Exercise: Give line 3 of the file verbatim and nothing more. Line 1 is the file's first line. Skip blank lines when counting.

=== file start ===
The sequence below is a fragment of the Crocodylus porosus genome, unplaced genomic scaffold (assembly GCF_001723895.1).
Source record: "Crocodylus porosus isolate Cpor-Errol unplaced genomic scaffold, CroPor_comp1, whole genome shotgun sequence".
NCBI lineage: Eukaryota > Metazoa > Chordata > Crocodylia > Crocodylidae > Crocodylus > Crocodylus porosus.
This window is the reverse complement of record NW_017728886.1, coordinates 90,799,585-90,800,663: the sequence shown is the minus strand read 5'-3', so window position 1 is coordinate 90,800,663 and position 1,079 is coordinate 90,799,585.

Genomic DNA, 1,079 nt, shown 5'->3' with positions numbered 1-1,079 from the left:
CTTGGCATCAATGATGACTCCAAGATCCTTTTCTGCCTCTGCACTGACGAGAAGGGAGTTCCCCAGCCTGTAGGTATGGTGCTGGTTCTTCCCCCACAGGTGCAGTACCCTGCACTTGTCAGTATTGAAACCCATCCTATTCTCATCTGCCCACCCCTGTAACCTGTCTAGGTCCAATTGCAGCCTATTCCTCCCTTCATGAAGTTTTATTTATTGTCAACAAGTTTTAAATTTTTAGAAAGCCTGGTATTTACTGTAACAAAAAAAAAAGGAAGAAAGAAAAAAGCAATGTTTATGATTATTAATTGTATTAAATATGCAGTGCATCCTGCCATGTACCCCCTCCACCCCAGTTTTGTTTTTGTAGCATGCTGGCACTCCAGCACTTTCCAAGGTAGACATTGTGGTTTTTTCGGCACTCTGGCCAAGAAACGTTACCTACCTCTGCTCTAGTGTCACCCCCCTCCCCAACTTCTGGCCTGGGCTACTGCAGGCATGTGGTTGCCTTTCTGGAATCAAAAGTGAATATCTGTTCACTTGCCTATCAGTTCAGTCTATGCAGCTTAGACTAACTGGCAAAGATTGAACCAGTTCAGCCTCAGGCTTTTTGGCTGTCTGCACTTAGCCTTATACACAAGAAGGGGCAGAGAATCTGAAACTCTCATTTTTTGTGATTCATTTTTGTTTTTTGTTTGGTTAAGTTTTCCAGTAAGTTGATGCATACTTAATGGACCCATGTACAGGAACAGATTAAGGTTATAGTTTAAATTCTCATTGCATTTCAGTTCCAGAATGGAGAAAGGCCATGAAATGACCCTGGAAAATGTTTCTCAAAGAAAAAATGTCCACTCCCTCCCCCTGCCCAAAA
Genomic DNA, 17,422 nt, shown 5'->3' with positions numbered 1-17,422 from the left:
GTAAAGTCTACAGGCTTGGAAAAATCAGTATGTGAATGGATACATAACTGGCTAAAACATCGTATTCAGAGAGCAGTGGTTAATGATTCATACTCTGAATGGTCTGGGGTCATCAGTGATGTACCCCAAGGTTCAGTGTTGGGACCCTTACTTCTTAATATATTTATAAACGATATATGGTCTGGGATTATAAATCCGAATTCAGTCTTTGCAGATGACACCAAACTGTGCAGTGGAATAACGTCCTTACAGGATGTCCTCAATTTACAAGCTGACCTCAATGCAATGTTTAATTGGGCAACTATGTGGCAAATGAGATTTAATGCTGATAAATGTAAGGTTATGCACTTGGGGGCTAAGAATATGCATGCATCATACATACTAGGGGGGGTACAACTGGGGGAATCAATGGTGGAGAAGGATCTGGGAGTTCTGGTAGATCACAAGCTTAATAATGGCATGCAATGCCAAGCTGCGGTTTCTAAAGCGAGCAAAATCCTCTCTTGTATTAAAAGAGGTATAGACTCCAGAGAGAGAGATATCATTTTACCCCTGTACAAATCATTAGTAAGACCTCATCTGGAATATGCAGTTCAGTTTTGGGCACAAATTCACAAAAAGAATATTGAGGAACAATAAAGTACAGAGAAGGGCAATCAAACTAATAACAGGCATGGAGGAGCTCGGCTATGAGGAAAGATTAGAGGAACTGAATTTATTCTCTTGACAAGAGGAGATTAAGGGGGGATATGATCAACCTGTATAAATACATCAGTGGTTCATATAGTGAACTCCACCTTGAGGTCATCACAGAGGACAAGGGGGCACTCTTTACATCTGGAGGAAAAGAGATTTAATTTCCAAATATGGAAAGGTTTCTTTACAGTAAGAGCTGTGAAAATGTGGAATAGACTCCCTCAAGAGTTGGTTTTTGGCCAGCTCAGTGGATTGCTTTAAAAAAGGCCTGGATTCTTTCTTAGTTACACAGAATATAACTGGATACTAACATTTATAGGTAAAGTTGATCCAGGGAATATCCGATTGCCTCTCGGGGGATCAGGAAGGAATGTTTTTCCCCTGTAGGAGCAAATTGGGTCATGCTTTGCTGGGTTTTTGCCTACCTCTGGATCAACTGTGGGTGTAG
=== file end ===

NCBI lineage: Eukaryota > Metazoa > Chordata > Crocodylia > Crocodylidae > Crocodylus > Crocodylus porosus.